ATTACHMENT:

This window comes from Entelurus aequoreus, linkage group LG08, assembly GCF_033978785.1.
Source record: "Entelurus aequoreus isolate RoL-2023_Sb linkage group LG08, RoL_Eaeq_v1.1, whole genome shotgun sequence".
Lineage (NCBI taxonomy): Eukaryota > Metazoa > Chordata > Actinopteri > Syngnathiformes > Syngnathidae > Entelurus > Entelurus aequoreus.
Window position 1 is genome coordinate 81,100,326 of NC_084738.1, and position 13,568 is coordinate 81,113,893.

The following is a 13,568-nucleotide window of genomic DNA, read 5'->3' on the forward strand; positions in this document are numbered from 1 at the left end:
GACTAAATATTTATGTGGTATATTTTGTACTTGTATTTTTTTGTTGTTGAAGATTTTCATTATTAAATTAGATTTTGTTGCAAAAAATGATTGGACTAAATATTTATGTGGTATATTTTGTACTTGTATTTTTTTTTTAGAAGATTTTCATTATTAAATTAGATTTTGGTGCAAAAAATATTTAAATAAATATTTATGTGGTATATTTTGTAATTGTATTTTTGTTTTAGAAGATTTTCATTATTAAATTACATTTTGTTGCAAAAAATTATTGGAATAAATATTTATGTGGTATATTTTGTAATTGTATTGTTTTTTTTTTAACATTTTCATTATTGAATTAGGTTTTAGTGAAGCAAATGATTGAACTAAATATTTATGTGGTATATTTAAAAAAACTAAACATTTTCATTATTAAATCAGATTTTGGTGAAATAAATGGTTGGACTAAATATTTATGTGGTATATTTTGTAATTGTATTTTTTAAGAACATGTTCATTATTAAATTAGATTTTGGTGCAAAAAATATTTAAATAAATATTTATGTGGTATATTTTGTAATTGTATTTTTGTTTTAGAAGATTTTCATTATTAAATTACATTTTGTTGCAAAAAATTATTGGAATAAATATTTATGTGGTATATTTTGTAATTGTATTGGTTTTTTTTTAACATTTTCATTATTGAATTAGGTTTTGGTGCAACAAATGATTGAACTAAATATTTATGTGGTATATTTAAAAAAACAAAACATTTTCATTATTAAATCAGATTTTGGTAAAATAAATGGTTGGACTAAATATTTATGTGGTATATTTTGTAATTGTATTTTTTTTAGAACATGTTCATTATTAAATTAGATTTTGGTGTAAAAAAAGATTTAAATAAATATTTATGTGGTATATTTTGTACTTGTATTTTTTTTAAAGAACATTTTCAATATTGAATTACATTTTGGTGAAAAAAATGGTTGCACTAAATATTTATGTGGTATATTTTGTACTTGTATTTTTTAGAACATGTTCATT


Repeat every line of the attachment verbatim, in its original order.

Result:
This window comes from Entelurus aequoreus, linkage group LG08, assembly GCF_033978785.1.
Source record: "Entelurus aequoreus isolate RoL-2023_Sb linkage group LG08, RoL_Eaeq_v1.1, whole genome shotgun sequence".
Lineage (NCBI taxonomy): Eukaryota > Metazoa > Chordata > Actinopteri > Syngnathiformes > Syngnathidae > Entelurus > Entelurus aequoreus.
Window position 1 is genome coordinate 81,100,326 of NC_084738.1, and position 13,568 is coordinate 81,113,893.

The following is a 13,568-nucleotide window of genomic DNA, read 5'->3' on the forward strand; positions in this document are numbered from 1 at the left end:
GACTAAATATTTATGTGGTATATTTTGTACTTGTATTTTTTTGTTGTTGAAGATTTTCATTATTAAATTAGATTTTGTTGCAAAAAATGATTGGACTAAATATTTATGTGGTATATTTTGTACTTGTATTTTTTTTTTAGAAGATTTTCATTATTAAATTAGATTTTGGTGCAAAAAATATTTAAATAAATATTTATGTGGTATATTTTGTAATTGTATTTTTGTTTTAGAAGATTTTCATTATTAAATTACATTTTGTTGCAAAAAATTATTGGAATAAATATTTATGTGGTATATTTTGTAATTGTATTGTTTTTTTTTTAACATTTTCATTATTGAATTAGGTTTTAGTGAAGCAAATGATTGAACTAAATATTTATGTGGTATATTTAAAAAAACTAAACATTTTCATTATTAAATCAGATTTTGGTGAAATAAATGGTTGGACTAAATATTTATGTGGTATATTTTGTAATTGTATTTTTTAAGAACATGTTCATTATTAAATTAGATTTTGGTGCAAAAAATATTTAAATAAATATTTATGTGGTATATTTTGTAATTGTATTTTTGTTTTAGAAGATTTTCATTATTAAATTACATTTTGTTGCAAAAAATTATTGGAATAAATATTTATGTGGTATATTTTGTAATTGTATTGGTTTTTTTTTAACATTTTCATTATTGAATTAGGTTTTGGTGCAACAAATGATTGAACTAAATATTTATGTGGTATATTTAAAAAAACAAAACATTTTCATTATTAAATCAGATTTTGGTAAAATAAATGGTTGGACTAAATATTTATGTGGTATATTTTGTAATTGTATTTTTTTTAGAACATGTTCATTATTAAATTAGATTTTGGTGTAAAAAAAGATTTAAATAAATATTTATGTGGTATATTTTGTACTTGTATTTTTTTTAAAGAACATTTTCAATATTGAATTACATTTTGGTGAAAAAAATGGTTGCACTAAATATTTATGTGGTATATTTTGTACTTGTATTTTTTAGAACATGTTCATT